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We often spend so much time thinking about what we’re going to say that it’s easy to overlook something equally important: HOW we say it. These inflections in our voices actually influence the listener’s perception of you and the general outcome heavily. These becomes even more important when the first contact you have with a client is a phone conversation, where your entire first impression is based on your voice and what you have to say. Given how critical our ability to communicate effectively with customers is, here are 3 tips and reminders about how to make your voice itself as viable a tool as your sales pitch.

1. Be Clear

Enunciate any important information thoroughly. In a world as distraction-filled as ours, it’s hard to catch everything the person on the other end of the phone is saying, even when you’re trying to stay focused. Make sure for any contact information or anywhere there might be confusion with spelling, use clear references or a phonetic alphabet. The NATO Phonetic Alphabet is a great long-standing tool for coherent spelling explanation over radio or phone. Understandably, you may not have the time to learn it perfectly, but even your own personal approximation goes a long way to ensuring you’re understood. (Just make sure the words you choose are unique enough not to cause further confusion.)

2. Move Your Face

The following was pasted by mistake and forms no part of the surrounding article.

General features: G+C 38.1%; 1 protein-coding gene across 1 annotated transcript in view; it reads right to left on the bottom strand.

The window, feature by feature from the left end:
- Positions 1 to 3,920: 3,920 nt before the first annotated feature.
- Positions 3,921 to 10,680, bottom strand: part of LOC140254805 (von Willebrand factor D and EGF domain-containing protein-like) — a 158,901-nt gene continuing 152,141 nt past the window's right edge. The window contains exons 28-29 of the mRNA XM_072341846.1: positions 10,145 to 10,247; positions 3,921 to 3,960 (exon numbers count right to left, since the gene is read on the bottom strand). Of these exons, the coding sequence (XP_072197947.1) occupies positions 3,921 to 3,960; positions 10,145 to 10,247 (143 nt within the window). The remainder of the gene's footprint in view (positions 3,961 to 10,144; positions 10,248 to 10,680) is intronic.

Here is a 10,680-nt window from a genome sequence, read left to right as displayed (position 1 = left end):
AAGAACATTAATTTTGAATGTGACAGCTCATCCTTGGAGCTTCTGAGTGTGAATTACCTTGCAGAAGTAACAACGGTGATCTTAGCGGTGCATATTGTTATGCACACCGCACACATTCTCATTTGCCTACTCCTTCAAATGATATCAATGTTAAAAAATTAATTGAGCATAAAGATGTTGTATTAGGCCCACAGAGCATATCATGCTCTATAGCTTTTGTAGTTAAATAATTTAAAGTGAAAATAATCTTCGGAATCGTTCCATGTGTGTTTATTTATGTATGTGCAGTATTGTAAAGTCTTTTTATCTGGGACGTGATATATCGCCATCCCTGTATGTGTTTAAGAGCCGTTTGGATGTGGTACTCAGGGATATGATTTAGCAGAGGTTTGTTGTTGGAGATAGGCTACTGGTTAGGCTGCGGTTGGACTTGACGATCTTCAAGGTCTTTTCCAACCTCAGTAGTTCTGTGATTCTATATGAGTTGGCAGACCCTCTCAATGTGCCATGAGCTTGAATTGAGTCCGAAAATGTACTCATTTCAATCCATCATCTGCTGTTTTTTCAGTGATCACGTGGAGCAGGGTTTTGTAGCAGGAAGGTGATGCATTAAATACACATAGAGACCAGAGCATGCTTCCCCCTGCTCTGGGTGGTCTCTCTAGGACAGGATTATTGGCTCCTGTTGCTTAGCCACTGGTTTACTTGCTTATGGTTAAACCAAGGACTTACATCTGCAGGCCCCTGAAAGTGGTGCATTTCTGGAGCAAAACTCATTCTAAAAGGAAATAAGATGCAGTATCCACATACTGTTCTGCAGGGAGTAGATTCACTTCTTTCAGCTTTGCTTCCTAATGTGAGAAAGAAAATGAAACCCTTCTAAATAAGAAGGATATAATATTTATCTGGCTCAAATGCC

Don’t hold back the expressions that accompany emotions. Even on the phone, the natural facial response to certain emotions impacts how your voice sounds, and a lack of expression could even deal a blow to your voice’s sound of authenticity. Holding your face still will only make you sound monotonous and disinterested, so don’t be afraid to move your face, it’s better to look over-enthusiastic than bored to death.

3. Avoid Unnecessary Noises

As much as possible, try to avoid making unnecessary noises while you’re speaking. Often, people will fill the gaps in their speech with uhms and head scratches. I’m sure at this point you’ve heard and seen a hundred times that this is a beginner’s mistake, but less discussed is that the unnecessary noises don’t stop there. Try to make sure you have as few interruptions as possible, including things like clearing your throat or stopping to drink some water every 30 seconds. Try to get your hydration and throat clearing done beforehand, because when you’re speaking in person, the more often you stop to tackle some minor irritation the heavier your listeners’ eyes will feel on you as you speak. Conversely on the phone, the more you stop to handle something on your end, the easier it is for your listener to lose concentration and start thinking about what they’re planning on having for dinner.

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